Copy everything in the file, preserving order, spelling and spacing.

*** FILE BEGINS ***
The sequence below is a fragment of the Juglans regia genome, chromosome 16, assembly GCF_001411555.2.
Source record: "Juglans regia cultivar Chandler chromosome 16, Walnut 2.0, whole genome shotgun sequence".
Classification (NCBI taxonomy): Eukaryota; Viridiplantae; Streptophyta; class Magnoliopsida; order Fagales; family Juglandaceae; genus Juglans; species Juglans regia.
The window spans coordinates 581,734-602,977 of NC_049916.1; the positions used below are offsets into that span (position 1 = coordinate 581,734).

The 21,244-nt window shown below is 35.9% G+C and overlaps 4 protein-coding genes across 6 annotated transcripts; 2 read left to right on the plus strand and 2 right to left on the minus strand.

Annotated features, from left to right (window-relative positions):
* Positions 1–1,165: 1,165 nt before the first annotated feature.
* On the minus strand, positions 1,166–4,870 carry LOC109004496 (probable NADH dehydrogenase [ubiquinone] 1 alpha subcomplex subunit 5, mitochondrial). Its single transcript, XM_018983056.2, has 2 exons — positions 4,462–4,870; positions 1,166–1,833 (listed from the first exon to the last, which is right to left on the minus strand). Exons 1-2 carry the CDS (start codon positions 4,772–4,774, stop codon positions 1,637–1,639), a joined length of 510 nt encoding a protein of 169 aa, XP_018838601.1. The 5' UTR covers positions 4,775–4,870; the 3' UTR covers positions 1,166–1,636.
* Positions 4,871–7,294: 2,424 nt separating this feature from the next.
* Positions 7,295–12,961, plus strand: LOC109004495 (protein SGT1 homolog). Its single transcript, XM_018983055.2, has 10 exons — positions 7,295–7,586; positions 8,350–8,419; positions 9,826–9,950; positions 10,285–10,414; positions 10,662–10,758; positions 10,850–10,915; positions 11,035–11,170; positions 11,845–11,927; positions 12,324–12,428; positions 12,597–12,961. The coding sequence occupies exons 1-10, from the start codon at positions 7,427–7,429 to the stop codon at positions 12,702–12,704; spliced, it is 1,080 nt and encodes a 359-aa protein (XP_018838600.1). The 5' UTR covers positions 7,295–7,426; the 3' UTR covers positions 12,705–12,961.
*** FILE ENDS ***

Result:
The sequence below is a fragment of the Juglans regia genome, chromosome 16, assembly GCF_001411555.2.
Source record: "Juglans regia cultivar Chandler chromosome 16, Walnut 2.0, whole genome shotgun sequence".
Classification (NCBI taxonomy): Eukaryota; Viridiplantae; Streptophyta; class Magnoliopsida; order Fagales; family Juglandaceae; genus Juglans; species Juglans regia.
The window spans coordinates 581,734-602,977 of NC_049916.1; the positions used below are offsets into that span (position 1 = coordinate 581,734).

The 21,244-nt window shown below is 35.9% G+C and overlaps 4 protein-coding genes across 6 annotated transcripts; 2 read left to right on the plus strand and 2 right to left on the minus strand.

Annotated features, from left to right (window-relative positions):
* Positions 1–1,165: 1,165 nt before the first annotated feature.
* On the minus strand, positions 1,166–4,870 carry LOC109004496 (probable NADH dehydrogenase [ubiquinone] 1 alpha subcomplex subunit 5, mitochondrial). Its single transcript, XM_018983056.2, has 2 exons — positions 4,462–4,870; positions 1,166–1,833 (listed from the first exon to the last, which is right to left on the minus strand). Exons 1-2 carry the CDS (start codon positions 4,772–4,774, stop codon positions 1,637–1,639), a joined length of 510 nt encoding a protein of 169 aa, XP_018838601.1. The 5' UTR covers positions 4,775–4,870; the 3' UTR covers positions 1,166–1,636.
* Positions 4,871–7,294: 2,424 nt separating this feature from the next.
* Positions 7,295–12,961, plus strand: LOC109004495 (protein SGT1 homolog). Its single transcript, XM_018983055.2, has 10 exons — positions 7,295–7,586; positions 8,350–8,419; positions 9,826–9,950; positions 10,285–10,414; positions 10,662–10,758; positions 10,850–10,915; positions 11,035–11,170; positions 11,845–11,927; positions 12,324–12,428; positions 12,597–12,961. The coding sequence occupies exons 1-10, from the start codon at positions 7,427–7,429 to the stop codon at positions 12,702–12,704; spliced, it is 1,080 nt and encodes a 359-aa protein (XP_018838600.1). The 5' UTR covers positions 7,295–7,426; the 3' UTR covers positions 12,705–12,961.